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Log Cabin Republicans' Sammon expands on his backing of McCain

by Nick Langewis

Log Cabin Republicans President Patrick Sammon, on the floor of the Republican National Convention, further explained his organization's endorsement of Senator John McCain (R-AZ) for President despite the Republican Party's anti-equality platform.

"I think Senator McCain is the inclusive leader who can return the to a unifying core principle," Sammon told CNN. "In recent years the party got off track by focusing on divisive social issues. Four years ago, President Bush ran for reelection trying to use gay and lesbian people as a wedge issue by supporting the Federal Marriage Amendment. Senator McCain is a much different kind of candidate, bringing the party together."

McCain "courageously" voted against the 2004 Federal Marriage Amendment, Sammon said, "and paid a price for it among social conservatives."

"I'm optimistic, and Log Cabin is certainly proud to endorse Senator McCain," Sammon went on. "We're not going to agree on every issue, but at the same time he's someone who can bring the party together, and I think, move it in a direction that's more inclusive."

McCain has signed off on the Republican platform, which includes new support for an amendment to the Constitution to bar recognition of same-sex marriages. "Because our children's future is best preserved within the traditional understanding of marriage," the platform reads (Page 53), "we call for a constitutional amendment that fully protects marriage as a union of a man and a woman, so that judges cannot make other arrangements equivalent to it. In the absence of a national amendment, we support the right of the people of the various states to affirm traditional marriage through state initiatives."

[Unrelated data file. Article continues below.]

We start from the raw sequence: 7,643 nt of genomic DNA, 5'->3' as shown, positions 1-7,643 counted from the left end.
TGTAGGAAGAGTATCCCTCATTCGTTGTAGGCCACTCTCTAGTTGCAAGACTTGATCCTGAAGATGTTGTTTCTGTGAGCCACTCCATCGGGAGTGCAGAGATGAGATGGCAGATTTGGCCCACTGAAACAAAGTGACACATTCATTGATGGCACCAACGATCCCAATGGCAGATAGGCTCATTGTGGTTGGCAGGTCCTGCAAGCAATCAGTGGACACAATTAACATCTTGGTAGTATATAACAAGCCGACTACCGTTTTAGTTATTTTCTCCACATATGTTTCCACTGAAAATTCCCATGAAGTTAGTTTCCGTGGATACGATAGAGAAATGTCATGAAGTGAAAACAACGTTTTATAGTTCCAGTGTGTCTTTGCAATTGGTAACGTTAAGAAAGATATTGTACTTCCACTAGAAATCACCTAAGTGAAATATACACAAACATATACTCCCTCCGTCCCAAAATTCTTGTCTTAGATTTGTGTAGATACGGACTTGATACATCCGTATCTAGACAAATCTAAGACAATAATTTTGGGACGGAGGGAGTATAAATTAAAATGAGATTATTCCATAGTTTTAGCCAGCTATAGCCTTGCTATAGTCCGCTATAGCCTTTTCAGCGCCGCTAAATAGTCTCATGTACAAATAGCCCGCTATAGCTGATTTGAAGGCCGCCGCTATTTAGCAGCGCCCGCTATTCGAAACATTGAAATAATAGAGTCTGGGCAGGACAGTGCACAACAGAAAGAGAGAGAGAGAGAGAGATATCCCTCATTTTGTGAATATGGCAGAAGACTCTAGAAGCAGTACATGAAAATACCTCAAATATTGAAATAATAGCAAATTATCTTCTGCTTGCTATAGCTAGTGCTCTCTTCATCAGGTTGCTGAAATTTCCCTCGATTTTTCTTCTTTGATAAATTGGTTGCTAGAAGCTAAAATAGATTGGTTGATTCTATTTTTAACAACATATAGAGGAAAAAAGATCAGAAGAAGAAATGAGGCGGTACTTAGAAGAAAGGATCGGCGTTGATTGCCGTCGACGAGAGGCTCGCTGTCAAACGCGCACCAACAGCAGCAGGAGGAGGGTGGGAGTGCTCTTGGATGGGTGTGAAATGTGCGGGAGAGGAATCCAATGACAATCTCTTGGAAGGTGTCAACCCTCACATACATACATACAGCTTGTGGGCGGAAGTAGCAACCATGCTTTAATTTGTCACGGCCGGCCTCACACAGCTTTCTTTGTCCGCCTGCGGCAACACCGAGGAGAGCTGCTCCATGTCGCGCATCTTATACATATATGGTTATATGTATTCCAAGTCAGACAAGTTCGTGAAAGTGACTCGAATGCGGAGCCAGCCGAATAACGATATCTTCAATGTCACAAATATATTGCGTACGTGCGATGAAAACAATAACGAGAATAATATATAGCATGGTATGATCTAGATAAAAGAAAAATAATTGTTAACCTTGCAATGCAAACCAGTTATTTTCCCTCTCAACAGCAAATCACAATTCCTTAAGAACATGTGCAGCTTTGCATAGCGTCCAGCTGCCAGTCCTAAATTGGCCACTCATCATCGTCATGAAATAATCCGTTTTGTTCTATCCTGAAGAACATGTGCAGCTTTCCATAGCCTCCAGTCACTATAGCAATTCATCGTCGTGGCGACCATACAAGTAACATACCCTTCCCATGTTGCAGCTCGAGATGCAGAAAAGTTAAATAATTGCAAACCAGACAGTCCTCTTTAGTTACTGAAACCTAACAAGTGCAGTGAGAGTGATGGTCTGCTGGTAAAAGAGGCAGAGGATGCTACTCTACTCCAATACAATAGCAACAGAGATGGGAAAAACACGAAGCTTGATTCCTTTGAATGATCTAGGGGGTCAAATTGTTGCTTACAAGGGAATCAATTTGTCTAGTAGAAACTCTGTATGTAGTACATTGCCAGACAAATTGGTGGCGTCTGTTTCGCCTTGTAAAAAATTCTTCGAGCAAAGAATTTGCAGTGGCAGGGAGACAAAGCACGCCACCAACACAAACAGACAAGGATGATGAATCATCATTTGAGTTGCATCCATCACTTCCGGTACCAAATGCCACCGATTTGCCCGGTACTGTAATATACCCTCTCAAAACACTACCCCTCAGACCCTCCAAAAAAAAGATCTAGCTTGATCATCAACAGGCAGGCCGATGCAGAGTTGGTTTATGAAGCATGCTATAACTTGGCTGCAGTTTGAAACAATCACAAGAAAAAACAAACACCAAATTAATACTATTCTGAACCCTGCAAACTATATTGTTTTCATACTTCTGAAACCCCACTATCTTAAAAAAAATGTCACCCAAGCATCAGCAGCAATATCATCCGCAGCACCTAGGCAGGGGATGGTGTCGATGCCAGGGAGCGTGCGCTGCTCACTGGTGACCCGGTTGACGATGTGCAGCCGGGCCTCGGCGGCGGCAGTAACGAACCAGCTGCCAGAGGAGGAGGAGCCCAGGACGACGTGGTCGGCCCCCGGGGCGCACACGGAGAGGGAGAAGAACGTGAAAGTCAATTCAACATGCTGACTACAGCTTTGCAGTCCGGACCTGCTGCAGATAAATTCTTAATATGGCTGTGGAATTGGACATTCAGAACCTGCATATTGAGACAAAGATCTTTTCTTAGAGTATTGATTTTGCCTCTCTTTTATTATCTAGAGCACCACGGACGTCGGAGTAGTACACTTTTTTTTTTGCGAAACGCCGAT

Asked the anchor: "That doesn't give you pause?"

"Certainly, I disagree with a lot of...the platform, certainly what's in there relating to gay rights, but I think the platform is largely symbolic," Sammon responded. "The day after it's passed, people don't pay attention to it. The important thing is that Senator McCain...opposed that constitutional amendment.

"I'd rather have a candidate that agrees with me than a platform that agrees with me. It's also important to point out that among rank-and-file Republicans, there's much stronger support for gay rights."

Sammon cited a recent CBS/New York Times poll showing that 49% of 854 polled GOP delegates favored some form of legal recognition for same-sex couples. "77% of Republicans," he added, "don't think that a business should have the right to fire someone because of their sexual orientation. 64% of Republicans think that gays and lesbians should be allowed to serve in the military.

"Certainly there's a loud and vocal segment of our party, among social conservatives, who are hostile to gay rights, but among rank-and-file Republicans I think there's much broader support for gay rights than people think."

Democrats might have more in common with Sammon on LGBT issues, the anchor guessed, asking: "Why not support Democrats?"

"Well, I agree with 90% of what the Republican Party supports," Sammon said. "I don't think government is the solution to every problem. I think we need an aggressive foreign policy that takes on the terrorists. I think we need fiscal responsibility. I don't think we need government intruding too deeply on health care; I think we need a market-based approach to health care reform...We need businesses to have the ability to...not have interference from government. So, across the board, I'm supportive of Republican issues. At the same time, the Republican Party isn't where it needs to be on gay and lesbian issues. I'm the first to admit that, but I think it's important to work from inside the party to make it better, because ultimately, gay rights will be impossible to achieve unless there's support from both Republicans and Democrats."

Video of the interview appears below, courtesy of GLAAD:









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Originally published on Wednesday September 3, 2008.


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